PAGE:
An anonymous reader writes "A pair of researchers at Karlstad University have been able to establish how the Great Firewall of China sets about blocking unpublished Tor bridges. The GFC inspects web traffic looking for potential bridges and then attempts 'to speak Tor' to the hosts. If they reply, they're deemed to be Tor bridges and blocked. While this looks like another example of the cat and mouse game between those wishing to surf the net anonymously and a government intent on curtailing online freedoms, the researchers suggest ways that the latest blocking techniques may be defeated."
sl4shd0rk writes "Taking a page out of the TSA handbook, the Supreme Court has voted to allow strip searches for any offense, no matter how minimal. The article cites these two tidbits from Justice Anthony Kennedy: 'Every detainee who will be admitted to the general [jail or prison] population may be required to undergo a close visual inspection while undressed,' and 'Maintaining safety and order at detention centers requires the expertise of correctional officials.'"
An anonymous reader writes "Two controversial scientific papers on a mutant form of the H5N1 avian flu virus should be published in uncensored form after a review determined there would be no immediate threat from releasing the data, a U.S. biosecurity panel said, revising its earlier decision."
An anonymous reader writes "In response to a plans to introduce real time monitoring of all UK Internet communications, a petition has been set up in opposition." Previously covered here, El Reg chimes in with a bit of conspiracy theorizing and further analysis: "It would appear that the story is being managed: the government is looking to make sure that CCDP is an old news story well ahead of the Queen's Speech to Parliament on 9 May. Sundays — especially Sunday April the 1st — are good days to have potentially unpopular news reach the population at large."
dotarray writes "The introduction of an R18+ rating for video games into Australia has been designed to bring game classification in line with the current system in place for films and other media. One state, however, would like to widen that gap." This is being billed (by John Rau's office) as a saner approach than eliminating the MA15+ rating entirely.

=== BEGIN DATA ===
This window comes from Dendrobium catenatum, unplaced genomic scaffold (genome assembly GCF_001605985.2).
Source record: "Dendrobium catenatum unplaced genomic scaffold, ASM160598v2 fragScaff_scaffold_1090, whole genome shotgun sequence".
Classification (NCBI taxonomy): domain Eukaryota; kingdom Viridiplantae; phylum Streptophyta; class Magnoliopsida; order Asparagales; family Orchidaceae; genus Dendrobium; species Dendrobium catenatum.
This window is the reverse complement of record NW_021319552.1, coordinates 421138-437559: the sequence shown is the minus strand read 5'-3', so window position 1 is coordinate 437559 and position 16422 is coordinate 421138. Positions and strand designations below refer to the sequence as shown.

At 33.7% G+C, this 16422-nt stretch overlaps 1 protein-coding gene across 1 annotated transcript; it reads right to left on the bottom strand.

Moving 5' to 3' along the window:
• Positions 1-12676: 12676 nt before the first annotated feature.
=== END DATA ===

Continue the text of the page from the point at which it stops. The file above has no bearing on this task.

Fluffeh writes "Recently, a Judge ordered Oracle and Google to have yet another sit down and chat, but these talks have come to an impasse: 'Despite their diligent efforts and those of their able counsel, the parties have reached an irreconcilable impasse in their settlement discussions,' Judge Paul Grewal of US District Court for the Northern California wrote Monday. 'No further conferences shall be convened. The parties should instead direct their entire attention to the preparation of their trial presentations. Good luck.'"
thodelu writes "Close on the heels of Friday's communal clashes in a town in India that were triggered by a Facebook post which contained morphed images apparently deriding a religious place of worship, there has been another incident. City police have removed images from another similar blog post citing 'cyber criminal' laws. There has been an ongoing effort in India to censor the web which would get more backing as a result of these events. Could we be seeing another Great Firewall of China?"
New submitter Hentes writes "France has one of the strictest anti-piracy laws. After 17 months of operation, Hadopi has released a report, claiming that illegal P2P downloads have been reduced significantly in the country: the studies they cite measured 43% and 66% decrease in copyright infringement. But that huge amount of 'lost revenue' doesn't seem to show up in the French recording industry, as the overall recorded music market has decreased by 3.9% in 2011. Even more interesting is that digital music sales have skyrocketed in France. Could it be that it's not piracy killing the traditional recording industry but digital distribution?"
alphadogg writes with a distressing bit of analysis of the training materials acquired by the ACLU last week. From the article: "Many law enforcement agencies across the U.S. track mobile phones as part of investigations, but only a minority ask for court-ordered warrants, according to a report released Monday by the American Civil Liberties Union. More than 90 law enforcement agencies said they track mobile phones during investigations, but only six reported receiving court-approved warrants after demonstrating that there's probable cause of a crime, according to an ACLU report based on public information requests filed by the group last year." The ACLU has a handy page allowing you to see if your local PD engages in such practices.